The ideas I would champion are those that combine entrepreneurship with positive self sufficiency. The projects I liked best were the GED, Innovation Houses, Schools as Tools & City in a Garden. Since I've run a community development corporation, I know one of the biggest challenges has been not only bringing the employers to neighborhoods, but also having a mass number of job ready employees from within the neighborhood. That's why I like the GED project. Innovation Houses and Schools as Tools are great because they are utilizing many resources that already exist to begin working with individuals who can feel proud about contributing to something positive in their neighborhood, be they a mentor or mentee. In light of the fact I do aromatherapy, I am a big fan of community gardens. Being a Tuskegee University Alum, I always look at Booker T. Washington's plan in founding and growing Tuskegee Institute. A plan centered on agriculture, forestry, veterinary needs, and building technologies, using tools and materials from the earth for meeting needs and becoming progressive. 20 months ago, another business owner asked me if I would allow an artist to fix up a space to test his business concept during artist month (October). I agreed. In the interim, I also worked with the artist and made myself available for him as a mentor. It took some time, but his business is now beginning to grow. So here's my proposal: Make Room to Groom. This program would be focused on giving people the tools to become self sufficient. It would encompass 10 hours of class time to work on etiquette, life skills development, meditation techniques, and entrepreneurial tools for success. In exchange for the teachings, participants must volunteer 10 hours a week in a business to learn, in a school to prepare for the GED, or in a community beautification program.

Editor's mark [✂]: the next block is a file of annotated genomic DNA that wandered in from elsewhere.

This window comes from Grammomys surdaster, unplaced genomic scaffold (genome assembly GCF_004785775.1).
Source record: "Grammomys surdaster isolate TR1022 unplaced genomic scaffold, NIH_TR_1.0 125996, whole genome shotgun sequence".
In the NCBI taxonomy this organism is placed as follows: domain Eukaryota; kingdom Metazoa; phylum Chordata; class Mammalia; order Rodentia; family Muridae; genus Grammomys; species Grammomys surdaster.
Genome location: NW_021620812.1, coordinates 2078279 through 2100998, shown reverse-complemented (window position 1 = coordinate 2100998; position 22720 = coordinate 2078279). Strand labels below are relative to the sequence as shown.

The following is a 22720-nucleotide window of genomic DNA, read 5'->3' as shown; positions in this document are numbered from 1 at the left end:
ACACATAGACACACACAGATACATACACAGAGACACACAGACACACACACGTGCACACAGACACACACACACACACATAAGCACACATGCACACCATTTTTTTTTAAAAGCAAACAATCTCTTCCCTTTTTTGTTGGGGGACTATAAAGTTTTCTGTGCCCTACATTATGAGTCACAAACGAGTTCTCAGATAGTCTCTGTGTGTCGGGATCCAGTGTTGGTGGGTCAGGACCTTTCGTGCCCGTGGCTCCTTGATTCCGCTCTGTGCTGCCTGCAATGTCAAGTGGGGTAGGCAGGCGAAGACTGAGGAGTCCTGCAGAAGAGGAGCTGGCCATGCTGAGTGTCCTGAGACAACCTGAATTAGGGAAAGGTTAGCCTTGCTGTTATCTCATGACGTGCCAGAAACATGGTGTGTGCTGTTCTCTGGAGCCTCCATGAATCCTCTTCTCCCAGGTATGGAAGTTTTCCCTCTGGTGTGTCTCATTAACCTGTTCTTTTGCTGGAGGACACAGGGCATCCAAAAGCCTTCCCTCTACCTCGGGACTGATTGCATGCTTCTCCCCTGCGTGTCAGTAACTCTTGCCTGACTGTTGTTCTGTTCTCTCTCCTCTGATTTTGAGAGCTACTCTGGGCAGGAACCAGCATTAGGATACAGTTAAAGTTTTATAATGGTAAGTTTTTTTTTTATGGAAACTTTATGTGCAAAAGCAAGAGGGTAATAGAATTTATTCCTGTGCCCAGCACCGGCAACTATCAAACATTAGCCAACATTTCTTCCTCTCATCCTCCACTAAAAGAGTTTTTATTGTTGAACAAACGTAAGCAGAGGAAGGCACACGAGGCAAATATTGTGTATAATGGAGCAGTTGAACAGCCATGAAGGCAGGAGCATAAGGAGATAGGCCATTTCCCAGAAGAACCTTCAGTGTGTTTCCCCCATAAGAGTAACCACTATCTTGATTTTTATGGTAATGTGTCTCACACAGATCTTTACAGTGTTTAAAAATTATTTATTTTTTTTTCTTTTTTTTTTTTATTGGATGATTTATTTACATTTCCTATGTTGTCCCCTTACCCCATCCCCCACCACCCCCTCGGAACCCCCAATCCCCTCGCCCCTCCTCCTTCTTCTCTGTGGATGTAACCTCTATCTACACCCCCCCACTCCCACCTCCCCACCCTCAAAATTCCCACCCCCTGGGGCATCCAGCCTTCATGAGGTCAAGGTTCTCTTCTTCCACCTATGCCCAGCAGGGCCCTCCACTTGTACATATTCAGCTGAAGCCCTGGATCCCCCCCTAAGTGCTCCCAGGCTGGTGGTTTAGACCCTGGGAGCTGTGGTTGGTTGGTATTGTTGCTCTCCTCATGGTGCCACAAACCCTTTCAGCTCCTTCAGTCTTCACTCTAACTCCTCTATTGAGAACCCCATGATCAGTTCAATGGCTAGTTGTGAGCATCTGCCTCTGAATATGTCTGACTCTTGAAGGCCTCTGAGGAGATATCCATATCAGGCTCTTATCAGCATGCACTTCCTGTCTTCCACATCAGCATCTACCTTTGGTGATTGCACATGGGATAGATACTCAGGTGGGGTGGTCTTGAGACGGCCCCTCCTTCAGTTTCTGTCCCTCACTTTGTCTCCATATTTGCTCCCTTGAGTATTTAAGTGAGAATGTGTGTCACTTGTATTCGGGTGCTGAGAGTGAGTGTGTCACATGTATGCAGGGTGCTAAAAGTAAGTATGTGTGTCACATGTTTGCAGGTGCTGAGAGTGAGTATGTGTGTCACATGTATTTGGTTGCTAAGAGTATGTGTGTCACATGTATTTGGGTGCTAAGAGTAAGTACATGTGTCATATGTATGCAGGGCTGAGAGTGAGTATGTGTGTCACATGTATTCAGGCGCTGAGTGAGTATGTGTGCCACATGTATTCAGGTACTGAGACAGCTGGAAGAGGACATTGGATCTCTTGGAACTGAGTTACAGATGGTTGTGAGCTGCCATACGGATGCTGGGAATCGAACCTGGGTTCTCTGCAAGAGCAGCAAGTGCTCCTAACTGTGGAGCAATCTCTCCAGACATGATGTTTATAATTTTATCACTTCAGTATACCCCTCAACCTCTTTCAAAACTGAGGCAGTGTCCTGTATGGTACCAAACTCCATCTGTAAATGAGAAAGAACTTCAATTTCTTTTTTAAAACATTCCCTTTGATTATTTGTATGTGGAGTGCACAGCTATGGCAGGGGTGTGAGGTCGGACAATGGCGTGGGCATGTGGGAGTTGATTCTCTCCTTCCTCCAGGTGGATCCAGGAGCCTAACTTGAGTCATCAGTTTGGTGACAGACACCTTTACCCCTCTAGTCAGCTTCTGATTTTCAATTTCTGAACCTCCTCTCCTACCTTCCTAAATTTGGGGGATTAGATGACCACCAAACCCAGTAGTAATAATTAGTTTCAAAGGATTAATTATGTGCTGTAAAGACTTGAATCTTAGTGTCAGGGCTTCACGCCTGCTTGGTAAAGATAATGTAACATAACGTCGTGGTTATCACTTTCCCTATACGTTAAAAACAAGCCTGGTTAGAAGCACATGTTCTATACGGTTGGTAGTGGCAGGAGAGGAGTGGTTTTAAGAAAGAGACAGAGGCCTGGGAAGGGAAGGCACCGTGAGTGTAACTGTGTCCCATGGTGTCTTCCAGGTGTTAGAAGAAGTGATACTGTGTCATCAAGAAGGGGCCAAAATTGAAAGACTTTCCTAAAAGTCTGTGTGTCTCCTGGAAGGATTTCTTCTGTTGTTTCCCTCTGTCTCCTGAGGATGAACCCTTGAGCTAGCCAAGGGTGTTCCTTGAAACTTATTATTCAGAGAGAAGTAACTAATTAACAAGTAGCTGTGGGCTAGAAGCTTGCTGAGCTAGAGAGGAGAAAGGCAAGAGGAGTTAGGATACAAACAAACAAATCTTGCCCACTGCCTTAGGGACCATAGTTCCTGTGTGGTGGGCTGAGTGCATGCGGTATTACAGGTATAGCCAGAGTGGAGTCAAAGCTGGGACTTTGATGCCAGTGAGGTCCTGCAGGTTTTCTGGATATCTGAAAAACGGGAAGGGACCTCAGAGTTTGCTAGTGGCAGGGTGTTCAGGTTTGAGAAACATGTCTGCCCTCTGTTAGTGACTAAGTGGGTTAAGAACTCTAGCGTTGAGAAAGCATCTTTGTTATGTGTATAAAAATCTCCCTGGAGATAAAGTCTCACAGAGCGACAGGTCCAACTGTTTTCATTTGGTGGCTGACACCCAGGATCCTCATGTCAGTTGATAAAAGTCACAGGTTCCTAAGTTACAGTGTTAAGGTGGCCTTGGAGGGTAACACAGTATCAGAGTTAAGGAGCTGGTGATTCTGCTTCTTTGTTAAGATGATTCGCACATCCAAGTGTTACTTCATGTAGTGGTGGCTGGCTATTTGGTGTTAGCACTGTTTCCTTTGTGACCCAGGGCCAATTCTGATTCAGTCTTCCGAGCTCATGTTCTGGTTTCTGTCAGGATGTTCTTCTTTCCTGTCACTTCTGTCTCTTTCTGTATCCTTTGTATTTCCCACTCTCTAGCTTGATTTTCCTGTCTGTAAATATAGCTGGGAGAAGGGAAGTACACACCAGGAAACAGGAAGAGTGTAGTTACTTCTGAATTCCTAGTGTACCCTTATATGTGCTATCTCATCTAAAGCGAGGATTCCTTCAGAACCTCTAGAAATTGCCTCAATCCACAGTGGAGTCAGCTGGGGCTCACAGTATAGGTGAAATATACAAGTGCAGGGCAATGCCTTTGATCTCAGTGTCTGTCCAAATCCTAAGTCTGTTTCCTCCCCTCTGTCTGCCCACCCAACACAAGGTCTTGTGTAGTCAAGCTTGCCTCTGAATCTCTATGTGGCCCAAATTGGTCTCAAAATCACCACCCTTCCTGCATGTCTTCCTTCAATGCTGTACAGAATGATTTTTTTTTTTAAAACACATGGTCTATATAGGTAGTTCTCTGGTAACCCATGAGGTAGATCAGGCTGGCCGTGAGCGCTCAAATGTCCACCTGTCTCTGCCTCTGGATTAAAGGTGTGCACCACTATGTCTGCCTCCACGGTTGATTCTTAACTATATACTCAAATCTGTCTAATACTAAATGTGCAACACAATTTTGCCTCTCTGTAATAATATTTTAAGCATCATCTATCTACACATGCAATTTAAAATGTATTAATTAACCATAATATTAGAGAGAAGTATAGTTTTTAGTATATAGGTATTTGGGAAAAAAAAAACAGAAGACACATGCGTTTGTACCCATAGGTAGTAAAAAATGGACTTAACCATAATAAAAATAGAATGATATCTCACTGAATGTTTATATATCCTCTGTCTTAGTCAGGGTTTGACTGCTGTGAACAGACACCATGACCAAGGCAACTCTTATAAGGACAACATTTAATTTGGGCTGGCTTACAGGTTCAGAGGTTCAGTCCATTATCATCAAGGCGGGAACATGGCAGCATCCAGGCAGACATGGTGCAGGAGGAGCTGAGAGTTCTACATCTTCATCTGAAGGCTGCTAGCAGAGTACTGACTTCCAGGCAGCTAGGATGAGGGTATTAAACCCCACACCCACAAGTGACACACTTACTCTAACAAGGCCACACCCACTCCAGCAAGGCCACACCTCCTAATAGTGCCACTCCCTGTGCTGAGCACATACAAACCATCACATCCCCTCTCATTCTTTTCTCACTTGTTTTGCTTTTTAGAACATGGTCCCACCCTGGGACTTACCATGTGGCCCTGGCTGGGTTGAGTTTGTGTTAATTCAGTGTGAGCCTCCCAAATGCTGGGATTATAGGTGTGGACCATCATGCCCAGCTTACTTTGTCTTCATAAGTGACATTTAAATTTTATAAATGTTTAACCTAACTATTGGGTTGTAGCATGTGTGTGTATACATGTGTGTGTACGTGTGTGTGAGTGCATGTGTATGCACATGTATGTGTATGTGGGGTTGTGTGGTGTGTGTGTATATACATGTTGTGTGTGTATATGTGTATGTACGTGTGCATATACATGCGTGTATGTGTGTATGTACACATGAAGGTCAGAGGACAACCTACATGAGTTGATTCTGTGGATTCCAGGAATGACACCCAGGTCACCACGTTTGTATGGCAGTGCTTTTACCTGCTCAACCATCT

Q: Should the City Council keep or abolish the office of legislative inspector general? Should the city inspector general be given the authority to investigate aldermen and their staff members? Do you have other ideas to improve government ethics in Chicago? Please explain.

The city council should keep the office of legislative inspector general. Aldermen (and their staff) are representatives of constituencies, but they are still expected to adhere to the laws that govern every citizen and also those rules established to maintain high ethics in government. No public servant should receive more scrutiny, neither should they be allowed to abuse the power of their office to be above any laws. Laws are applicable to all citizens. Theoretically, we would expect an elected public servant to exhibit a level of ethical decorum which should be exemplary, but unfortunately that is not always the case. Municipalities use checks and balances to help maintain order, I see the office of legislative inspector general as such an office. My ideas are not novel concepts: learn the rules and practice them; if in doubt, ask the question(s).